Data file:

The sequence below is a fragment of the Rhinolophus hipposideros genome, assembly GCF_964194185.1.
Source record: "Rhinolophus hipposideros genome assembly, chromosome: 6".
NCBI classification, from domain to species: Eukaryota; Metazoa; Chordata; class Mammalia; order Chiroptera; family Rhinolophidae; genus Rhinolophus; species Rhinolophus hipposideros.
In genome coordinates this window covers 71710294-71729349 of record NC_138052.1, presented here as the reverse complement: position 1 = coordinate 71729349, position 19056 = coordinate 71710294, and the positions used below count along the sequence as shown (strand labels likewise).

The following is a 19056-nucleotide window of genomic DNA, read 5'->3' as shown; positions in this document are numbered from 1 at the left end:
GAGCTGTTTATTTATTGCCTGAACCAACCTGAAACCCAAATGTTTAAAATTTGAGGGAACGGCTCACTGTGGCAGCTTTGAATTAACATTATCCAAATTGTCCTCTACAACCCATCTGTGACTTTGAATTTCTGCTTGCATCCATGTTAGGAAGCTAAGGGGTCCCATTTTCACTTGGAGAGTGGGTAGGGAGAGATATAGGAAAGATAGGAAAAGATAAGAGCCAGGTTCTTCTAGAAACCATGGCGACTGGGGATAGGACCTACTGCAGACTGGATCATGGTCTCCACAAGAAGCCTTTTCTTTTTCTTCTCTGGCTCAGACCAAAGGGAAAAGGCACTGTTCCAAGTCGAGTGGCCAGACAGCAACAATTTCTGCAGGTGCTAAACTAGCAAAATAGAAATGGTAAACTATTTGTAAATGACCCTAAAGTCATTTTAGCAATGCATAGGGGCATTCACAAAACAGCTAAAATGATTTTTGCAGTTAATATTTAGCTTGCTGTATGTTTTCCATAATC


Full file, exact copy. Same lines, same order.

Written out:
The sequence below is a fragment of the Rhinolophus hipposideros genome, assembly GCF_964194185.1.
Source record: "Rhinolophus hipposideros genome assembly, chromosome: 6".
NCBI classification, from domain to species: Eukaryota; Metazoa; Chordata; class Mammalia; order Chiroptera; family Rhinolophidae; genus Rhinolophus; species Rhinolophus hipposideros.
In genome coordinates this window covers 71710294-71729349 of record NC_138052.1, presented here as the reverse complement: position 1 = coordinate 71729349, position 19056 = coordinate 71710294, and the positions used below count along the sequence as shown (strand labels likewise).

The following is a 19056-nucleotide window of genomic DNA, read 5'->3' as shown; positions in this document are numbered from 1 at the left end:
GAGCTGTTTATTTATTGCCTGAACCAACCTGAAACCCAAATGTTTAAAATTTGAGGGAACGGCTCACTGTGGCAGCTTTGAATTAACATTATCCAAATTGTCCTCTACAACCCATCTGTGACTTTGAATTTCTGCTTGCATCCATGTTAGGAAGCTAAGGGGTCCCATTTTCACTTGGAGAGTGGGTAGGGAGAGATATAGGAAAGATAGGAAAAGATAAGAGCCAGGTTCTTCTAGAAACCATGGCGACTGGGGATAGGACCTACTGCAGACTGGATCATGGTCTCCACAAGAAGCCTTTTCTTTTTCTTCTCTGGCTCAGACCAAAGGGAAAAGGCACTGTTCCAAGTCGAGTGGCCAGACAGCAACAATTTCTGCAGGTGCTAAACTAGCAAAATAGAAATGGTAAACTATTTGTAAATGACCCTAAAGTCATTTTAGCAATGCATAGGGGCATTCACAAAACAGCTAAAATGATTTTTGCAGTTAATATTTAGCTTGCTGTATGTTTTCCATAATC